Just a quick update on whats going on in the shop: Since I can only spend a few hours a week getting work done with the wee ones around more than usual, the need for beds for both my niece and my youngest daughter seemed like an opportunity to do a matched-pair of twin beds, building them simultaneously, but in different species. For the first, I’m working with the Ash (yes the same one I used for the workbench and the tool chest drawers, and the second, Cherry, mostly leftovers from other projects, though a little extra 12/4 for the cherry legs was needed.
Here’s the design, in a simple, shaker-ish style. I’d love feedback on it if anyone has the time to comment:
I wanted a hardware-free bed, so I decided to try something a bit different: I know that the wedged, half-dovetail through tenon has been used in some other designs, though I wasn’t able to find much online about it. I’m also pretty sure that it’s rarely wedged from the inside of the joint, but I wanted to keep them on top of the rail as a decorative element. In both beds, I’m thinking of QS Black Walnut for the wedge, maybe a bit of carving on the round part. If anyone knows of, or has experience with this joint, I’d love to hear about it. Here’s a section view of it:
I’m getting towards the end of the clear ash, at least long enough for a project like this (there are still plenty of curly pieces less than a couple feet, for drawer fronts, boxes, or other smaller items), so finding enough stock for the ash legs was a bit tricky. I finally found enough and squared the blanks, processing the cherry along side, then marked them out for the headboard and foot-board mortises. I decided that since I had dozens of really deep mortises to do, and not much time to dedicate to the project, that, guilty though I may feel, I’d use the mortiser instead of the chisel, at least to rough them out. I’d do the cleanup with chisels and floats. The through mortise for the dovetailed through tenon was roughed, and the angle will be chiseled by hand afterwards.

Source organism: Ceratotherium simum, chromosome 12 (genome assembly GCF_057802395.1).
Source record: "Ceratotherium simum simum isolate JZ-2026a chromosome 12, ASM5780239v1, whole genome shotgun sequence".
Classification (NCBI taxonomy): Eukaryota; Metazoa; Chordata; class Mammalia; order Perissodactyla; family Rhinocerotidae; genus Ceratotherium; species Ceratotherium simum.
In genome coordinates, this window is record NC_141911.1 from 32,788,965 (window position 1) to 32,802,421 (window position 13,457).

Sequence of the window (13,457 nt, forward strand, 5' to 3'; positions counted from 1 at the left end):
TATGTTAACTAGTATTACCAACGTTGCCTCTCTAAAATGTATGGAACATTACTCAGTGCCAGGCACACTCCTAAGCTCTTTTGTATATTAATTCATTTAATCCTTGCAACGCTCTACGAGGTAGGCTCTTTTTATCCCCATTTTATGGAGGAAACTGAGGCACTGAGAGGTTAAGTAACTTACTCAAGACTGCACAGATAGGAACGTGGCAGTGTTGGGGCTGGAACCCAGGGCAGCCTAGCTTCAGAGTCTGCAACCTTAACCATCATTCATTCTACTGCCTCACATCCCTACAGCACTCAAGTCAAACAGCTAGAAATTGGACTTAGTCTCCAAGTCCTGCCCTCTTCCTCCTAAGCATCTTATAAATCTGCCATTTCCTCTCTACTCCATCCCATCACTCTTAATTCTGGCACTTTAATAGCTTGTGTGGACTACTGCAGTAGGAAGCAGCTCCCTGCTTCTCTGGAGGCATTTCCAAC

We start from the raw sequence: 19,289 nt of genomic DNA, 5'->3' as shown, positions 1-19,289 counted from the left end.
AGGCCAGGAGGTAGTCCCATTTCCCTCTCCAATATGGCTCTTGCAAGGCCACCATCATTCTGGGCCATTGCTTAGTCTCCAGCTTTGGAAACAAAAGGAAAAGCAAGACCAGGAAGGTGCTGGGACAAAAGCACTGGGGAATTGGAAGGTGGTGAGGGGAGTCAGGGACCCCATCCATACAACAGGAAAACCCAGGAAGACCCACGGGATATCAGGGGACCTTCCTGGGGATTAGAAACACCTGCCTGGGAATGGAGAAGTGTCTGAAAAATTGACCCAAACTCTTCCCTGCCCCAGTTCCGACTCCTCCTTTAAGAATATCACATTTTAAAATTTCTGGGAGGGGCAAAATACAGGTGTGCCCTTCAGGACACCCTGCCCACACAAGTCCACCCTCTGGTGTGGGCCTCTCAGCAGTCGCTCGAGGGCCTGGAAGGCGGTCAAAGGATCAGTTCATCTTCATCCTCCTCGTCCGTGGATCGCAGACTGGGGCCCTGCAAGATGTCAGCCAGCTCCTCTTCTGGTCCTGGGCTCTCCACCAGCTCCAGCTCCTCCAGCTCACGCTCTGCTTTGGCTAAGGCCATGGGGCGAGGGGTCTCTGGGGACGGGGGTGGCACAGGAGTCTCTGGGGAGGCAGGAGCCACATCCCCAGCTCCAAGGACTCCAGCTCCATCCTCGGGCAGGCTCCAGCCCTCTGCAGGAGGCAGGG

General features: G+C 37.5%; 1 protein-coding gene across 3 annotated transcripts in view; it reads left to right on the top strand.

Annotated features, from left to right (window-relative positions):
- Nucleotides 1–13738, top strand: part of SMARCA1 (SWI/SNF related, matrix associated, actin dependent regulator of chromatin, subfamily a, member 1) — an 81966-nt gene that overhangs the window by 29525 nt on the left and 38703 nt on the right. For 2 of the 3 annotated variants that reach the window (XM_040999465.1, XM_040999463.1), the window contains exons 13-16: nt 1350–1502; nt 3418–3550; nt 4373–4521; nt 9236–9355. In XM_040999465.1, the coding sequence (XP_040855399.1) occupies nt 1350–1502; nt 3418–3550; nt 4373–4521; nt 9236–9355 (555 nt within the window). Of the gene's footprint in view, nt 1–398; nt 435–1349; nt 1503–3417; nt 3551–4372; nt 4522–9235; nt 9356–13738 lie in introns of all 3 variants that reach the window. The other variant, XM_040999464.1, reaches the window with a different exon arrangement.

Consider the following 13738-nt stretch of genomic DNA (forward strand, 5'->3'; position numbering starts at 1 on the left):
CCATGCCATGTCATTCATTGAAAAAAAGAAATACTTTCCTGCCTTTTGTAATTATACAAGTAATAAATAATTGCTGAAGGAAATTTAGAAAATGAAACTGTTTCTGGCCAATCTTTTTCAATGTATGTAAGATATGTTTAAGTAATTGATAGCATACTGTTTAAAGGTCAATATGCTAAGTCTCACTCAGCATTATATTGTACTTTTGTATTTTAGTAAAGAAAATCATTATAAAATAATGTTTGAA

The groove for the haunch, (the shallow tenon that keeps the headboard and footboard panels from cupping) will run between the deep mortises, and a little beyond, will be routed at the router table. I did one leg with a router plane, and it took about 45 minutes, so to speed it up, I setup a spiral bit in the table, and will start routing tomorrow, (kids are in bed, so I can’t make noise).
I’ve already glued up the panels for the foot and headboard, and cut the tenon across the whole length. Next, each individual long tenon will be cut to fit, or with a little clearance for expansion, and the haunch will be left by sawing out between the tenons. (images tomorrow, I hope) With any luck, I’ll have a pair of headboards and footboards tomorrow, perhaps even with the arcs cut in.
Look for an update on progress tomorrow…